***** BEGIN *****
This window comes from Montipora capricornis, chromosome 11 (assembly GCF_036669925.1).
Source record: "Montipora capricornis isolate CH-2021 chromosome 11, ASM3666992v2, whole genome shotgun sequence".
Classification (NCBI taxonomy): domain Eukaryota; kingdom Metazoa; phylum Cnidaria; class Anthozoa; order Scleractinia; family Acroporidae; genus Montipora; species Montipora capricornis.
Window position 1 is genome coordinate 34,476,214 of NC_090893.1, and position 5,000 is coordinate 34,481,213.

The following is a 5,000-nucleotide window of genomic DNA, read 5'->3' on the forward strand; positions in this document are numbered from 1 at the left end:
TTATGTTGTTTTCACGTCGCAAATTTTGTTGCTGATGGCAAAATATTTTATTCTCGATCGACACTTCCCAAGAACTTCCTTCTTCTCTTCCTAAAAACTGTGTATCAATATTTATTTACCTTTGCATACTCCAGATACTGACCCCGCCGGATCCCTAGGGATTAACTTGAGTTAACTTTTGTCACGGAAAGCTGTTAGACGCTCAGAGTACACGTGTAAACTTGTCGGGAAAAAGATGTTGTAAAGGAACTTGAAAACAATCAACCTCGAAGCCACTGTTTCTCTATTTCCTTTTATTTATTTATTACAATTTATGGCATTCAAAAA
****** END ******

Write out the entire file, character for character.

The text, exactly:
This window comes from Montipora capricornis, chromosome 11 (assembly GCF_036669925.1).
Source record: "Montipora capricornis isolate CH-2021 chromosome 11, ASM3666992v2, whole genome shotgun sequence".
Classification (NCBI taxonomy): domain Eukaryota; kingdom Metazoa; phylum Cnidaria; class Anthozoa; order Scleractinia; family Acroporidae; genus Montipora; species Montipora capricornis.
Window position 1 is genome coordinate 34,476,214 of NC_090893.1, and position 5,000 is coordinate 34,481,213.

The following is a 5,000-nucleotide window of genomic DNA, read 5'->3' on the forward strand; positions in this document are numbered from 1 at the left end:
TTATGTTGTTTTCACGTCGCAAATTTTGTTGCTGATGGCAAAATATTTTATTCTCGATCGACACTTCCCAAGAACTTCCTTCTTCTCTTCCTAAAAACTGTGTATCAATATTTATTTACCTTTGCATACTCCAGATACTGACCCCGCCGGATCCCTAGGGATTAACTTGAGTTAACTTTTGTCACGGAAAGCTGTTAGACGCTCAGAGTACACGTGTAAACTTGTCGGGAAAAAGATGTTGTAAAGGAACTTGAAAACAATCAACCTCGAAGCCACTGTTTCTCTATTTCCTTTTATTTATTTATTACAATTTATGGCATTCAAAAA